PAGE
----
best age to start teaching a baby swimming type things

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Andrea - posted on 03/09/2009

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Hi I am a baby learn to swim I spesh in newborn swimming and I would say after 6mths anytime before then can be harmfull to there tummies if swollowed to much water the best thing I could suggest anytime before then do it in your bath pouring small amounts of water over there heads ( 1/2 cup at the most at a time ) give some kind of sign eg say: ready go ... then pour. after six months inroll in swimming lessons its great for them not only there devlopment but there brains aswell My daughter and son could swim 25mtrs before they were two and could swim small amount before they could walk it is sooooooooooo important this happens once they crawl they can get into a pool you want some kind of knowlage for them to kind of hold there breath and kick back to the edge. I hope I have helped if you want any info or have a Q just give me a message. :)

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I started taking my 2 oldest swimming at about 7 weeks old. I never put them in formal lessons until they were 3-4 though. Even then it depends on the child. My first  and second were swimming fully on their own at 3, my third now 5 is just learning to float. My youngest (3) is in lessons with his sister, but i dont expect him to "pass" the first level the first time he is in it. This is his sisters 3rd time in it. 

Jacquelyn - posted on 03/09/2009

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I've had my son going to the pool since he was 6 months just ask your doctor if it ok

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As a former lifeguard, I've seen and helped with classes for moms and babies as early as 6 months, called "Mommy and Me" classes (at least here they are).  The classes are mostly for socialization though (as I'm sure you can guess-no one expects a baby to swim) and I've noticed that children don't respond well to the lessons until 4 or 5 years, at least not as far as actually holding their own in the water-before then, they have neither the motor skills or the cognitive skills needed to learn to swim.  The water should be really warm, because less body mass=higher chance of hypothermia; also, a baby that can hold its head up on its own is at less risk of swallowing water, and is easier for you to handle in the water.  In addition, we always asked parents to be sure that they gave their baby a bath before getting in and very soon after getting out of the water, in case their skin was sensitive to the chlorine (and that may even go for when they're older-I still have to do it, because I'm mildly allergic to chlorine and it makes my skin dry and itchy if I don't shower almost immediately after coming out of the pool.)  Speaking of cholorine-you'll want to be sure that the pool you're in is well-maintained: too-high levels of chlorine hurt the eyes (I'm sure you've experienced that before...) and too-low levels keep the chlorine from doing its work of killing germs.  Talking to a pediatrician about the matter would be ideal, and it might even be helpful to get in touch with a local organization, like the Y or the Red Cross.  They may have some sort of safety classes or some additional recommendations on when and how to introduce your child to the water.  I'm not really sure how old your baby is, but maybe that helps a little bit.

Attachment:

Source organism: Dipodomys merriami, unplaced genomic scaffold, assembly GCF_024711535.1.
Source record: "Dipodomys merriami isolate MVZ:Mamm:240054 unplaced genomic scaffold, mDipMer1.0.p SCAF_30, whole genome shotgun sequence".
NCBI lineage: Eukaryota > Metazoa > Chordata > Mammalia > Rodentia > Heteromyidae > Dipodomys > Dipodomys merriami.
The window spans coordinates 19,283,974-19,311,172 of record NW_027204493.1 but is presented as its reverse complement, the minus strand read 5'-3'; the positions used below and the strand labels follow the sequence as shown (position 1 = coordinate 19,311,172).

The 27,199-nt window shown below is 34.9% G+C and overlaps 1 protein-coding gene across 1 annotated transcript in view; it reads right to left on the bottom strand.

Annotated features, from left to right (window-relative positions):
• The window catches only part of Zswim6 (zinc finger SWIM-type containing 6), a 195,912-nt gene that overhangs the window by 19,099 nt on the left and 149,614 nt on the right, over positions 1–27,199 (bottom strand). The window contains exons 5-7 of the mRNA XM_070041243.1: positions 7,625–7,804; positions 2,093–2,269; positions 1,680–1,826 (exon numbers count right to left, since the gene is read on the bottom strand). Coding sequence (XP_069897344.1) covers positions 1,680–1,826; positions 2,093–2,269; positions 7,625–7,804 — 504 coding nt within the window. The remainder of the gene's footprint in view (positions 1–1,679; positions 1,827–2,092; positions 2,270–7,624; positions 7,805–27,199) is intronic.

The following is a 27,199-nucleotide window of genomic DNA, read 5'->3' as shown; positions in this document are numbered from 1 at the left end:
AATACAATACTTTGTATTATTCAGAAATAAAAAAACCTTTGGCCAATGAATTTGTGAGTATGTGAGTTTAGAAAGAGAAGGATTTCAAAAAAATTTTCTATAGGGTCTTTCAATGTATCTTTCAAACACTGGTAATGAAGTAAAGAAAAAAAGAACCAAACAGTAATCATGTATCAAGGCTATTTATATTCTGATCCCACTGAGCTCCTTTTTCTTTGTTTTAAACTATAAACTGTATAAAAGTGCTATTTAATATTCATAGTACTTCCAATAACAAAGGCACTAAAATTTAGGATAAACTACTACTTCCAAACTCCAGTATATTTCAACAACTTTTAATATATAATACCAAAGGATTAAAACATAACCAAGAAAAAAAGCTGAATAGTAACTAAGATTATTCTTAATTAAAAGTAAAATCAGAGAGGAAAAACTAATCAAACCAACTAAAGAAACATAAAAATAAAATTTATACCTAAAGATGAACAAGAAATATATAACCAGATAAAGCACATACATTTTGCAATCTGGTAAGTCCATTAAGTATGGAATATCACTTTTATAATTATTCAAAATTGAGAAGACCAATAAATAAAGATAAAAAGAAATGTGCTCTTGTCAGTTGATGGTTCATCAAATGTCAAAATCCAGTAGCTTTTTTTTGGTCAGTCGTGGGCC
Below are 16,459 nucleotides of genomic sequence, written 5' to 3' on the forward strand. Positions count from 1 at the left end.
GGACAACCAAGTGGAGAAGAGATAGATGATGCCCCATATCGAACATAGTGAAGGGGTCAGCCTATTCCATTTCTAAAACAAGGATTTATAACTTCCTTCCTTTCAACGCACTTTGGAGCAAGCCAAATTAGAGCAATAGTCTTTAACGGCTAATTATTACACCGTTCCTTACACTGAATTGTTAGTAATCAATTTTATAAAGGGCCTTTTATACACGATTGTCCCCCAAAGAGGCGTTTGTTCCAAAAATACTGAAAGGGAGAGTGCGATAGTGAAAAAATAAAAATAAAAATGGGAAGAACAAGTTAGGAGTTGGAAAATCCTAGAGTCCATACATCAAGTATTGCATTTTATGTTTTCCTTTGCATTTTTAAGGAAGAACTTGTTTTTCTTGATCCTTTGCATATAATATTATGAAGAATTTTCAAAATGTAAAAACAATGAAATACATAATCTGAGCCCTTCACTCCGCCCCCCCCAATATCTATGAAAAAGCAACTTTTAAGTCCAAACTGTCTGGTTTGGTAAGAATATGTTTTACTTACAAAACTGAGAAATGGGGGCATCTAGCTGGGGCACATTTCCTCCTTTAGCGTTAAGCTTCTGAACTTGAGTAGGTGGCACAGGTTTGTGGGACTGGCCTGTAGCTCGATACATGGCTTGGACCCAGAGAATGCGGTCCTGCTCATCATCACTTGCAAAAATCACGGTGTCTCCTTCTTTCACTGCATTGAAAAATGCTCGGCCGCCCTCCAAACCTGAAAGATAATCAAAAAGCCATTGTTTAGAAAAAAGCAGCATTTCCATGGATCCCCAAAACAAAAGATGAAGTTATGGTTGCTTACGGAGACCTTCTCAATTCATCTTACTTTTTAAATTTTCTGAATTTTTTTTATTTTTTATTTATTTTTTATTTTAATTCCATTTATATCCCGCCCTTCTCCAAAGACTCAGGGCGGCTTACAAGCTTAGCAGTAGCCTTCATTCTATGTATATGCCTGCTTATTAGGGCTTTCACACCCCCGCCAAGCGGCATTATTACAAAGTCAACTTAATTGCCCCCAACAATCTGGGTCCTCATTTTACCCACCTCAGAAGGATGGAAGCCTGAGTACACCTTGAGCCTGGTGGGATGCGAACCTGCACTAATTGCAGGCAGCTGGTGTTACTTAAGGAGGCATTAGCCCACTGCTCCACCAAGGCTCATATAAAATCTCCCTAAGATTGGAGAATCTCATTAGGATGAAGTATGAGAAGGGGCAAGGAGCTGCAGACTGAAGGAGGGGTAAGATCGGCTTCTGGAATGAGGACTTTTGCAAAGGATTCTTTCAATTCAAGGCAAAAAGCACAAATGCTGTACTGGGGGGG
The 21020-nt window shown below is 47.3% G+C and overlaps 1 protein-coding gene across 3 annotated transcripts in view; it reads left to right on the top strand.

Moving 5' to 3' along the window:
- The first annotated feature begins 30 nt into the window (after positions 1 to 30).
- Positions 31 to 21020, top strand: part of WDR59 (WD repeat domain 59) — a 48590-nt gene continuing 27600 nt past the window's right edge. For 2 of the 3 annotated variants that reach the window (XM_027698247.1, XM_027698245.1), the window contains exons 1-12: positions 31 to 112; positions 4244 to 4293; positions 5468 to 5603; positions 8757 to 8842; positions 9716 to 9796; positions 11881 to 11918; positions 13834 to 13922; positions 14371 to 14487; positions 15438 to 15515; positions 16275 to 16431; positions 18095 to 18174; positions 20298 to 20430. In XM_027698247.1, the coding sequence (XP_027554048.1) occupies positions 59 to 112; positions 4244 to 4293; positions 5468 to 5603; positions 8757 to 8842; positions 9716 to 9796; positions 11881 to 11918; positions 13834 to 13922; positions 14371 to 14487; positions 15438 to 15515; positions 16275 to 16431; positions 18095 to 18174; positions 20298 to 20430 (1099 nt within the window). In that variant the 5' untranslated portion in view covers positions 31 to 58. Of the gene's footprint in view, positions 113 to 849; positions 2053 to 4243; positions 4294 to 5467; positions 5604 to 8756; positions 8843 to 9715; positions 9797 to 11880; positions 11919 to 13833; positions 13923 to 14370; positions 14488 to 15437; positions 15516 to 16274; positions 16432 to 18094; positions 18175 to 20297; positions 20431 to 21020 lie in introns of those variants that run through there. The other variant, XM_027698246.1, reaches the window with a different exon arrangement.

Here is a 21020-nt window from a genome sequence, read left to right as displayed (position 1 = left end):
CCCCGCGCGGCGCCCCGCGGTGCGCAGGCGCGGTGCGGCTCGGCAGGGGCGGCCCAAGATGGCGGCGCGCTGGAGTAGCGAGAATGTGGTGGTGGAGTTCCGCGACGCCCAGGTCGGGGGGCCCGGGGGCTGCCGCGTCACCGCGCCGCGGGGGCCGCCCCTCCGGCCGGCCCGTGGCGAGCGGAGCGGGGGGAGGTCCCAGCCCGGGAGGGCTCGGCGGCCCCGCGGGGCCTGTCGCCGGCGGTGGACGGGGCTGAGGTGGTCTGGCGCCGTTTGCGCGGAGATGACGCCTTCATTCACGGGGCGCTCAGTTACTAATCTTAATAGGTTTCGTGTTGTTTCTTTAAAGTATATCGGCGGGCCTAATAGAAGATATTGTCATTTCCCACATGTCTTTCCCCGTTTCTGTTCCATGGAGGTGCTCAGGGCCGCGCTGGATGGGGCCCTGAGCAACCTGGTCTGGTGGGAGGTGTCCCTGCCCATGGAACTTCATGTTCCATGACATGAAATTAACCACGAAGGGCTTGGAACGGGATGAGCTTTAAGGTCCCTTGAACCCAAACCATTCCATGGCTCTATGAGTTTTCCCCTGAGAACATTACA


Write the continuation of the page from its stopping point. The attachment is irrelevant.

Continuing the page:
Krystelle - posted on 03/09/2009

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I would say get your baby used to the water as soon as possible. A friend and I signed our  babies up for swimming lessons when they were 5 and 6 months old. You don't even need to do that though. Just playing around with them in the water getting them used to being on their back and front is great. I've heard that just being in the water is great for babies.

Carrie - posted on 03/09/2009

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I just enrolled my 4 yr old in swim classes! But I would say anytime if you are able to find age appropriate lessons. The earlier the better!

Carrie - posted on 03/09/2009

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I just enrolled my 4 yr old in swim classes! But I would say anytime if you are able to find age appropriate lessons. The earlier the better!

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